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Study: Weight Loss with Diabetes Drug Invokana Increased Appetite

man looking into fridge

A study found people who lost weight with the Type 2 diabetes drug Invokana (canagliflozin) got hungrier and ate more, leading to a weight loss plateau.

The study conducted by David Polidori and colleagues will publish in Obesity during Obesity Week 2016, which runs from Oct. 13 to Nov. 4.

Researchers from the National Institute of Diabetes and Digestive Kidney Diseases (NIDDK) looked at findings from a placebo-controlled, double-blind trial with 242 people with Type 2 diabetes. Of the total participants, 153 received Invokana — an SGLT2 inhibitor drug that controls blood sugar by causing it to leave the body in urine.

Participants who received the drug could eat and drink without restriction during the study, and they gradually lost 8 pounds because of urinating excess glucose. But, at the end of the study, they ate about 50 calories more per day for each pound lost than they were eating before the study. After about six months, the weight loss plateaued.

While the focus of the study was not on weight loss with Invokana, the data may point to a more modest weight loss effect than Johnson & Johnson advertises. In 2015 alone, J&J spent $101.2 million on ads for the drug. One of the claims made in advertising is weight loss.

“Although Invokana is not a weight-loss medicine, and each person is different, people can experience reduction in weight — on average 3%. Results may vary by dose and when used with certain other diabetes medications,” Johnson & Johnson’s Janssen Pharmaceuticals said on its Invokana website.

Despite a number of FDA warnings linked to the drug and lawsuits filed by people who say the drug injured them, doctors continue to prescribe it. Invokana is the best-selling drug in its class, making $1.3 billion for Johnson & Johnson in 2015.

“The measurements are consistent with the researchers’ analysis of data from a separate trial on a commercial weight loss program not involving canagliflozin,” the NIDDK press release said. “Findings from the analyses suggest that persistent effort is required to avoid weight regain.”

Invokana Associated with Serious Side Effects, Other Studies Show

While the drug is effective at reducing A1C levels, studies associated with a number of serious side effects led to FDA warnings. Some of the most serious include diabetic ketoacidosis (DKA), kidney injury, urinary tract infections and cardiovascular problems.

The first FDA warning came in May 2015. The agency warned that Invokana — and other drugs in its class — may lead to DKA. DKA is a condition where too many toxins build up in the blood from little or no insulin. If left untreated, DKA can lead to death.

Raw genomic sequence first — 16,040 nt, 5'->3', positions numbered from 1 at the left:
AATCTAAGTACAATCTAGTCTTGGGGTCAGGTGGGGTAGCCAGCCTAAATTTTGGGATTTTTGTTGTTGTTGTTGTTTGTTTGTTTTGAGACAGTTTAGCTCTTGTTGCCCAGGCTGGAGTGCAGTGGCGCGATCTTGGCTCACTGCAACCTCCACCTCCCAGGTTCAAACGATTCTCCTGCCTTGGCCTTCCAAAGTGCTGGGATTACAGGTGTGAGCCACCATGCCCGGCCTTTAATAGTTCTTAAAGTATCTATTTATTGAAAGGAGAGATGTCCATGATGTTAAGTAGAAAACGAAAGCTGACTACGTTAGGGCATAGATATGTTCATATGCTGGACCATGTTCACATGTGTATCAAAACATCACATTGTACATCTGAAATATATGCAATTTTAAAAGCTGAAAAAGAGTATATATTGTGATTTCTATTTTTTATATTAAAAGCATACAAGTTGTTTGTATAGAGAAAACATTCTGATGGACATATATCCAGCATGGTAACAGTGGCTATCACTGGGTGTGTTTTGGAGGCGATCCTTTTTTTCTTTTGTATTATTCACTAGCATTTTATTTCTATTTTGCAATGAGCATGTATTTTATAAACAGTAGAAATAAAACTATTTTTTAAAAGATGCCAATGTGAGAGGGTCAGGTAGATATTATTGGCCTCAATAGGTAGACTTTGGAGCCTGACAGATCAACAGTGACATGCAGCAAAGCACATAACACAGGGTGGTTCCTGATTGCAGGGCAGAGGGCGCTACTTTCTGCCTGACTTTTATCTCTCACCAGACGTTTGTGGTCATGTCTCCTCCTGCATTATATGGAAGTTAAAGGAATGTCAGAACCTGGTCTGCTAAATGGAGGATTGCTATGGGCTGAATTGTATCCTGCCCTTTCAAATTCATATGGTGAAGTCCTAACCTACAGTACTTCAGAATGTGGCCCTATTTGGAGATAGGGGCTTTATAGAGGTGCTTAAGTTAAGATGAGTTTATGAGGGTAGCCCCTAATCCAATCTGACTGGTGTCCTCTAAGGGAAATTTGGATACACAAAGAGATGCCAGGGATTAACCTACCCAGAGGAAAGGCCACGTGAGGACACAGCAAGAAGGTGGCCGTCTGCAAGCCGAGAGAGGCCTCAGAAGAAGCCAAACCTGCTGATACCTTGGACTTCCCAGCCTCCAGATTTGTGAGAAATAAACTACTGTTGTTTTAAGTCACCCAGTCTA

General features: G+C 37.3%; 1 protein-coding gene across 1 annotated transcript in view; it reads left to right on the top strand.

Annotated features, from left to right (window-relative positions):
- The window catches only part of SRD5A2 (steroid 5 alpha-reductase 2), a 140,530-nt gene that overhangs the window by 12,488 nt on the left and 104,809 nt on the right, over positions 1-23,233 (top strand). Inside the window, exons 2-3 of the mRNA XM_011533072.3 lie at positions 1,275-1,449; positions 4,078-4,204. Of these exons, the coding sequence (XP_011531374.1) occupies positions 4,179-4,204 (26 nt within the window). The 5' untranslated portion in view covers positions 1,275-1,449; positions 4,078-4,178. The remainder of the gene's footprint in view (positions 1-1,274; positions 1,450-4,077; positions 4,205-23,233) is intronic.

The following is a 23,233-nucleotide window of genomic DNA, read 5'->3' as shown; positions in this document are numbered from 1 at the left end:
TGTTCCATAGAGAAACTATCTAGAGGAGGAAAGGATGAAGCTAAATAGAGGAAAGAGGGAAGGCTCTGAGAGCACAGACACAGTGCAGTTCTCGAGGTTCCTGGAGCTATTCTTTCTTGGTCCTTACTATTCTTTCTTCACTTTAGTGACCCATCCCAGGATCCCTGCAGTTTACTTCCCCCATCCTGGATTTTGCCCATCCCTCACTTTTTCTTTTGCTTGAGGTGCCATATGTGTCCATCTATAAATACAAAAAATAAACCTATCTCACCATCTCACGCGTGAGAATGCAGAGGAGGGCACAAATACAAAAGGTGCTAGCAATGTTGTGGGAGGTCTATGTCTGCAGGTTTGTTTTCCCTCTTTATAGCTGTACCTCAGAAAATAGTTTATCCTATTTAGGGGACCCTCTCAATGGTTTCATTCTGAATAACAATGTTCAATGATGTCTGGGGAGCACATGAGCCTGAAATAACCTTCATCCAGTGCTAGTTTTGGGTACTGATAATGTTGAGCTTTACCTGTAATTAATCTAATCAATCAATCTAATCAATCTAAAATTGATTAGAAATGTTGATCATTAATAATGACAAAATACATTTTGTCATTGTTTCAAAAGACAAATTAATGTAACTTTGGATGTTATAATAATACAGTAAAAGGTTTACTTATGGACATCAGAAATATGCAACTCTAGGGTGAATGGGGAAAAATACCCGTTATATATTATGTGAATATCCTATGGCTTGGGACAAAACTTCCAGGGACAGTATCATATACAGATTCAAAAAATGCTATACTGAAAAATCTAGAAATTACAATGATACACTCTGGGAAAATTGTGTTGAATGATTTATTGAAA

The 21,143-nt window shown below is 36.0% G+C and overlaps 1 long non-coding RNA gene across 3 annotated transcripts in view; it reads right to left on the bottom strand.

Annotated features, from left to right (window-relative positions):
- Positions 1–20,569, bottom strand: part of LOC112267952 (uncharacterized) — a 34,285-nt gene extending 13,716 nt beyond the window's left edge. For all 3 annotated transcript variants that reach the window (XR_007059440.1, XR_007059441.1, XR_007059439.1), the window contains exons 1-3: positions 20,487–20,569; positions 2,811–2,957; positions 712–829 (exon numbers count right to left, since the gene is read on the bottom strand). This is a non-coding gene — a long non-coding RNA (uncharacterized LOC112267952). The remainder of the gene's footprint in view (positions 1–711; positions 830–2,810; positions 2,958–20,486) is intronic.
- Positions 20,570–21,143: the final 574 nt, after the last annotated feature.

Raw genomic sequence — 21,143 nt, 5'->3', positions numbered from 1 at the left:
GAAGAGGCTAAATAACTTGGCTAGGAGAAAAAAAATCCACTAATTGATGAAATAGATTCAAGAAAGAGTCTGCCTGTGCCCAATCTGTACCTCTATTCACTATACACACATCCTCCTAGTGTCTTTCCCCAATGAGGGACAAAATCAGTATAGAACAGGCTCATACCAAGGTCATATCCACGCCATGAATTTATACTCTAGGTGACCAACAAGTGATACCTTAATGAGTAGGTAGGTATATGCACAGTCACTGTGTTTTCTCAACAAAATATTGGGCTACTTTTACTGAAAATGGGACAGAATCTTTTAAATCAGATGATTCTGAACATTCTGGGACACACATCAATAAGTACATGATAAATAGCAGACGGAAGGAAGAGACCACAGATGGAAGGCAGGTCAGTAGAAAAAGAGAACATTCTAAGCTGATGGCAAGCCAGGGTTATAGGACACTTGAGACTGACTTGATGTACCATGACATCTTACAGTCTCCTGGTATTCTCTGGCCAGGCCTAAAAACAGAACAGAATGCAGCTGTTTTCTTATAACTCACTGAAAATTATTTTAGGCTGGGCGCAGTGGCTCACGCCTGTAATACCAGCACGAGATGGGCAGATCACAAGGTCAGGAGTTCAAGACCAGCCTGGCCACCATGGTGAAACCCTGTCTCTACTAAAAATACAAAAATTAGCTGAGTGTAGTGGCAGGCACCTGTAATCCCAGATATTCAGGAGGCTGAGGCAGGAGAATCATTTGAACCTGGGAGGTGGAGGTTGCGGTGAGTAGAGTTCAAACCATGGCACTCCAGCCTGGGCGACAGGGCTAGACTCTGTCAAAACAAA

Then, in December 2015, the FDA warned that Invokana can increase the risk of urinary tract infections that lead to life-threatening blood infections. After dozens of people suffered acute kidney injuries after taking Invokana, the FDA added a warning for kidney injuries in June 2016.

A number of people who took Invokana say the drug caused them serious injuries and filed lawsuits claiming Johnson & Johnson and Janssen failed to warn about these side effects.

In spite of these warnings and a growing number of lawsuits, the FDA approved Invokamet XR (canagliflozin and metformin extended release) in September 2016.

Michelle Llamas, Senior Content Writer
Written By Michelle Llamas Senior Writer

Michelle Llamas has been writing articles and producing podcasts about drugs, medical devices and the FDA for nearly a decade. She focuses on various medical conditions, health policy, COVID-19, LGBTQ health, mental health and women’s health issues. Michelle collaborates with experts, including board-certified doctors, patients and advocates, to provide trusted health information to the public. Some of her qualifications include:

  • Member of American Medical Writers Association (AMWA) and former Engage Committee and Membership Committee member
  • Centers for Disease Control and Prevention (CDC) Health Literacy certificates
  • Original works published or cited in The Lancet, British Journal of Clinical Pharmacology and the Journal for Palliative Medicine

2 Cited Research Articles writers follow rigorous sourcing guidelines and cite only trustworthy sources of information, including peer-reviewed journals, court records, academic organizations, highly regarded nonprofit organizations, government reports and interviews with qualified experts. Review our editorial policy to learn more about our process for producing accurate, current and balanced content.

  1. Polidori, D. et al. (2016). How strongly does appetite counter weight loss? Quantification of the homeostatic control of human energy intake. Retrieved from
  2. National Institutes of Health. (2016, October 14). Weight loss leads to strong increase in appetite. Retrieved from
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